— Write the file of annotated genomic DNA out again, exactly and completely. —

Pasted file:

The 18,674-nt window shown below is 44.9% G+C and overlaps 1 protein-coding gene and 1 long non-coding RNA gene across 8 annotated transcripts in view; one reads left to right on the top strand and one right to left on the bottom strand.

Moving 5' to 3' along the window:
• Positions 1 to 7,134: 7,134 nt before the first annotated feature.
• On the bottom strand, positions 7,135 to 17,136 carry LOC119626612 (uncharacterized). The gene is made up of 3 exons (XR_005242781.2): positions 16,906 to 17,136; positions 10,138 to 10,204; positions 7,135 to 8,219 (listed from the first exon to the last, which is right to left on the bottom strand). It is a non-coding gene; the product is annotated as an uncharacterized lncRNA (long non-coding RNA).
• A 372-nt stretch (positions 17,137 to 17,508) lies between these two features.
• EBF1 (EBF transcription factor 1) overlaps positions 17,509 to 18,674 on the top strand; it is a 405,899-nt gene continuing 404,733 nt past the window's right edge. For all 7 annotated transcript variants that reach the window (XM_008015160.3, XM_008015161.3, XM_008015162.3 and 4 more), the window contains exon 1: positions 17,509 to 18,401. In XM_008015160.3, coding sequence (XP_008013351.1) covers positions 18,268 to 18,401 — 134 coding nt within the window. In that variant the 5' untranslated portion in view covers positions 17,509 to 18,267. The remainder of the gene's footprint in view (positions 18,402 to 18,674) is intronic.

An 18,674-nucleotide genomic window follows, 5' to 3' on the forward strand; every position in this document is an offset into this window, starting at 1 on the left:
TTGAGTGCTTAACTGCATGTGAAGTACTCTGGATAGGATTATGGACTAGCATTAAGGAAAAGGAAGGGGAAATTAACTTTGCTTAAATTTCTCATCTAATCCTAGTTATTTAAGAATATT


The 18,674-nt window shown below is 44.9% G+C and overlaps 1 protein-coding gene and 1 long non-coding RNA gene across 8 annotated transcripts in view; one reads left to right on the top strand and one right to left on the bottom strand.

Moving 5' to 3' along the window:
• Positions 1 to 7,134: 7,134 nt before the first annotated feature.
• On the bottom strand, positions 7,135 to 17,136 carry LOC119626612 (uncharacterized). The gene is made up of 3 exons (XR_005242781.2): positions 16,906 to 17,136; positions 10,138 to 10,204; positions 7,135 to 8,219 (listed from the first exon to the last, which is right to left on the bottom strand). It is a non-coding gene; the product is annotated as an uncharacterized lncRNA (long non-coding RNA).
• A 372-nt stretch (positions 17,137 to 17,508) lies between these two features.
• EBF1 (EBF transcription factor 1) overlaps positions 17,509 to 18,674 on the top strand; it is a 405,899-nt gene continuing 404,733 nt past the window's right edge. For all 7 annotated transcript variants that reach the window (XM_008015160.3, XM_008015161.3, XM_008015162.3 and 4 more), the window contains exon 1: positions 17,509 to 18,401. In XM_008015160.3, coding sequence (XP_008013351.1) covers positions 18,268 to 18,401 — 134 coding nt within the window. In that variant the 5' untranslated portion in view covers positions 17,509 to 18,267. The remainder of the gene's footprint in view (positions 18,402 to 18,674) is intronic.

An 18,674-nucleotide genomic window follows, 5' to 3' on the forward strand; every position in this document is an offset into this window, starting at 1 on the left:
TTGAGTGCTTAACTGCATGTGAAGTACTCTGGATAGGATTATGGACTAGCATTAAGGAAAAGGAAGGGGAAATTAACTTTGCTTAAATTTCTCATCTAATCCTAGTTATTTAAGAATATT